Bankruptcy - Posted by cheryl

Posted by cheryl on June 14, 2005 at 13:24:47:

Thank you for responding to my post. Now, not only will I not get sick but I think I can even eat now…LOL

Bankruptcy - Posted by cheryl

Posted by cheryl on June 14, 2005 at 06:55:27:

I took a house subject to about three years ago. I recieved a call from the seller informing me that he is filing bankruptcy. He has not filed as of yet. I have the house on the market and and now a contract and the property is due to close in two weeks. I have totally renovated this property and have a good amount of equity. How will this effect me if he does file bankruptcy. Can that house which is not his homestead be excluded since it was deeded to me three years ago and I have been the one making payments. Any advice would be greatly appreciated

No Impact on you - Posted by JT-IN

Posted by JT-IN on June 14, 2005 at 12:50:22:


The fact that it was 3 years since you bought this house, the Bk will have NO effect upon you. If your purchase was 3 months ago, different story.

You simply keep servicing the debt in tne mean time until you close. If you do receive anything from the Bk Trustee on this transaction, you simply send them notice, along with some form of proof that the conveyance was 3 years prior. The fact that the debt remains secured by that property in the form of a mtg, and that mtg is still in the prior owners name, is a non-starter for you or the Bk Trustee. Monitor your incoming mail for any notice, but you shouldn’t have any problems here that are relevant, due to the Bk…

Just the way that I view things…


Re: Bankruptcy - Posted by Chris

Posted by Chris on June 14, 2005 at 12:50:06:

I don’t think you have anything to worry about regarding his bankruptcy, except maybe with the existing mortgage company. The house doesn’t belong to him, it belongs to you so it won’t be included in HIS bankruptcy. His filing bankruptcy will alert the mortgage company to the fact that he no longer owns the house against which the mortgage is secured and they will likely call the mortgage due. This requires you, as the existing owner of the property, to pay the mortgage in full. That shouldn’t be a problem since you’re closing on the house in 2 weeks.
I’ve never been in your situation, but from my experience, that is what I know to be true.

Re: No Impact on you - Posted by cheryl

Posted by cheryl on June 14, 2005 at 13:01:47:

Thank you. I’m not feeling so sick anymore. LOL

Re: Bankruptcy - Posted by cheryl

Posted by cheryl on June 14, 2005 at 13:00:10:

Thank you…I hope that is the case. Someone told me that the judge could possibly set the deed aside being there is alot of equity in the property. I’m not sure if they can do anything if we close and then he files? Thank you for your input. Wish me luck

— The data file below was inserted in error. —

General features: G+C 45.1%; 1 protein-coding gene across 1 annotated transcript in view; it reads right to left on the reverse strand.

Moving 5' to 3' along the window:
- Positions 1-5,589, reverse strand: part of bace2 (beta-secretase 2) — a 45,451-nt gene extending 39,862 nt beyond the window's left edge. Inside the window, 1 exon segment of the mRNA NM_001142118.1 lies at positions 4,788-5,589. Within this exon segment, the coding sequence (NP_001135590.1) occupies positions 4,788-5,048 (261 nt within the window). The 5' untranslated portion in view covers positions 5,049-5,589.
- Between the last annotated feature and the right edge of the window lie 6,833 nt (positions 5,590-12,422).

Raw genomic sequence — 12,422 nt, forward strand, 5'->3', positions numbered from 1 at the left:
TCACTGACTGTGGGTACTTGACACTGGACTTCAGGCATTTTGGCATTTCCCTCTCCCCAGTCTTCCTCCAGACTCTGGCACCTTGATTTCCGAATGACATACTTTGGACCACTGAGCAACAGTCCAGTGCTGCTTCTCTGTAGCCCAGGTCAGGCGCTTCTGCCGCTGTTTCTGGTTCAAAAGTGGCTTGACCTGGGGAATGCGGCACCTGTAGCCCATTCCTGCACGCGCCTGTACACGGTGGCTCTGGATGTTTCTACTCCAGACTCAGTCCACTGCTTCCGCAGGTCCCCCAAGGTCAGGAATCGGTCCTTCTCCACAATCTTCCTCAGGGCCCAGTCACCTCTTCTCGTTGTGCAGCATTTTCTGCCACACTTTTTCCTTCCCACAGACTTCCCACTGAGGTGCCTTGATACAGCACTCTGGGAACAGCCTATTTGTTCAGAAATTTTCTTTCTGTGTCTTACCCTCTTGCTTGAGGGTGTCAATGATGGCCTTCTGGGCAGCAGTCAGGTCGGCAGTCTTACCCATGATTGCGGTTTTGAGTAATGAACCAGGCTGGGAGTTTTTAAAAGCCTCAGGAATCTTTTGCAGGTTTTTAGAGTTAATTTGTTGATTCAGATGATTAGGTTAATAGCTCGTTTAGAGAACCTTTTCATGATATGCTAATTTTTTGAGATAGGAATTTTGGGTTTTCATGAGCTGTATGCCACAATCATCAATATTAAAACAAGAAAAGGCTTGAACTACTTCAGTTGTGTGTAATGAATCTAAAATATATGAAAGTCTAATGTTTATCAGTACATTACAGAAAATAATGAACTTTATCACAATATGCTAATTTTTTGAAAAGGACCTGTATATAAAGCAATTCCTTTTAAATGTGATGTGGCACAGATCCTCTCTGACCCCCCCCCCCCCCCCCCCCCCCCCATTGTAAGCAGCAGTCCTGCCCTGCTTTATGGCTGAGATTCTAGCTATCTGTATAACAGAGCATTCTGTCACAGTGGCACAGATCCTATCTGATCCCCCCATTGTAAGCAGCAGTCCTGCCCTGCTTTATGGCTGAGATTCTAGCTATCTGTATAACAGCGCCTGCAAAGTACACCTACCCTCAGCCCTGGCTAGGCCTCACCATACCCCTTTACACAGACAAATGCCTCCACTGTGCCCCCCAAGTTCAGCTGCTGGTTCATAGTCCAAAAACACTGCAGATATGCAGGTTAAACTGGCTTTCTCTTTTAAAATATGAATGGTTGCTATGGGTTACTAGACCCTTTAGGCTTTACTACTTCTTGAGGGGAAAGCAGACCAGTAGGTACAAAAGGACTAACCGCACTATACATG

Re: Bankruptcy - Posted by JT-IN

Posted by JT-IN on June 14, 2005 at 12:57:13:


The debt upon the RE will be listed as part of the Bk filing. If he didn’t list it then the seller would continue to be responsible for any unpaid debt. To “not” list the debt would be a terrible move on the part of the seller, and I’m sure his Bk Atty will insist on listing the debt. In fact, for the Atty to suggest the Debtor to do otherwise, would rise to the level of malpractice…

Since the Seller does not now own the house, the house will NOT be listed as an asset in the BK filing. So just the debt is listed, not the asset. If the loan is current with the lender, they will cause no problem for the new owner who purchased it subject to. (99 out of 100 times, anyway). The only action that they could take would be to accelerate the loan, due to violating the DOS clause… which is totally a seperate function than the BK.


Look-Back Period in BK - Posted by JT-IN

Posted by JT-IN on June 14, 2005 at 13:11:40:


The set aside that you refer to relates to the selling of an asset at less than FMV… an in doing so this disadvantages some of the creditors, in favor of the one who ended up with more equity… In this case it would be you, the buyer.

Usually this is done to transfer property and equity to someone in the sellers inner circle; (friend, relative, etc.), thereby not really giving up the equity at all. Again, this doesn’t sound as if it is your situation, since it sounds like yours was an arms length transaction.

However, even if a transfer is being looked at, usually the lookback period is 120 days from any property transfer to an arms length party, and up to 1 year if it is an inside transaction to a favored party. If the transaction is to be set aside, it is done so a fraudulent conveyance.

Your circumstances do not meet the above test of time or situation, so you should absolutely nothing to worry about. The only issue that could occur is when the lender is notified about the BK, they could then piece together that the Debtor is no longer the owner of the property, and invove the DOS clause. Their remedy is to accelerate the debt and foreclose. This would not be part of the Bk filing proceedings, and the Bk Trustee could care less about a DOS clause.